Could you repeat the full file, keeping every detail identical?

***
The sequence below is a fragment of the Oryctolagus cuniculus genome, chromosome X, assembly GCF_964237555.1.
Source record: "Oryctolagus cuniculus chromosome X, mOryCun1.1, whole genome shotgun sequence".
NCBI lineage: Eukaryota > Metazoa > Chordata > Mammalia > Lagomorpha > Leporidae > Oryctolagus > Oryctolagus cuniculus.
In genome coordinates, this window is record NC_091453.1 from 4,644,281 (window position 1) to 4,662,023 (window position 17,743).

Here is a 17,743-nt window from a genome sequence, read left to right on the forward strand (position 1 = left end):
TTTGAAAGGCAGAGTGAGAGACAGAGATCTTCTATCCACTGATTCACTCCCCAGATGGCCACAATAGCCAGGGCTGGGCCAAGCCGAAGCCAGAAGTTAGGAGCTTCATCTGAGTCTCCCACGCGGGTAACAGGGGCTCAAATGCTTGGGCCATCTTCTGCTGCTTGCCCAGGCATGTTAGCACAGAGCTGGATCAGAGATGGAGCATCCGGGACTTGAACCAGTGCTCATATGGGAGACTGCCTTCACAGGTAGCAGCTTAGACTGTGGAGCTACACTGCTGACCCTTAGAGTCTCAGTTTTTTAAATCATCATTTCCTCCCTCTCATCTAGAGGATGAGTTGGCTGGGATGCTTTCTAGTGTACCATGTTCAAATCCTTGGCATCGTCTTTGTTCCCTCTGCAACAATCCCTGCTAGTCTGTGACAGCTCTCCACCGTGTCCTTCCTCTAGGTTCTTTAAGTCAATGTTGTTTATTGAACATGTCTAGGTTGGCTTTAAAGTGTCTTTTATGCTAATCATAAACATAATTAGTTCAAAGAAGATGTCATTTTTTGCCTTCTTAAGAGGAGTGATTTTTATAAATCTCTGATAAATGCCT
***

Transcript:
The sequence below is a fragment of the Oryctolagus cuniculus genome, chromosome X, assembly GCF_964237555.1.
Source record: "Oryctolagus cuniculus chromosome X, mOryCun1.1, whole genome shotgun sequence".
NCBI lineage: Eukaryota > Metazoa > Chordata > Mammalia > Lagomorpha > Leporidae > Oryctolagus > Oryctolagus cuniculus.
In genome coordinates, this window is record NC_091453.1 from 4,644,281 (window position 1) to 4,662,023 (window position 17,743).

Here is a 17,743-nt window from a genome sequence, read left to right on the forward strand (position 1 = left end):
TTTGAAAGGCAGAGTGAGAGACAGAGATCTTCTATCCACTGATTCACTCCCCAGATGGCCACAATAGCCAGGGCTGGGCCAAGCCGAAGCCAGAAGTTAGGAGCTTCATCTGAGTCTCCCACGCGGGTAACAGGGGCTCAAATGCTTGGGCCATCTTCTGCTGCTTGCCCAGGCATGTTAGCACAGAGCTGGATCAGAGATGGAGCATCCGGGACTTGAACCAGTGCTCATATGGGAGACTGCCTTCACAGGTAGCAGCTTAGACTGTGGAGCTACACTGCTGACCCTTAGAGTCTCAGTTTTTTAAATCATCATTTCCTCCCTCTCATCTAGAGGATGAGTTGGCTGGGATGCTTTCTAGTGTACCATGTTCAAATCCTTGGCATCGTCTTTGTTCCCTCTGCAACAATCCCTGCTAGTCTGTGACAGCTCTCCACCGTGTCCTTCCTCTAGGTTCTTTAAGTCAATGTTGTTTATTGAACATGTCTAGGTTGGCTTTAAAGTGTCTTTTATGCTAATCATAAACATAATTAGTTCAAAGAAGATGTCATTTTTTGCCTTCTTAAGAGGAGTGATTTTTATAAATCTCTGATAAATGCCT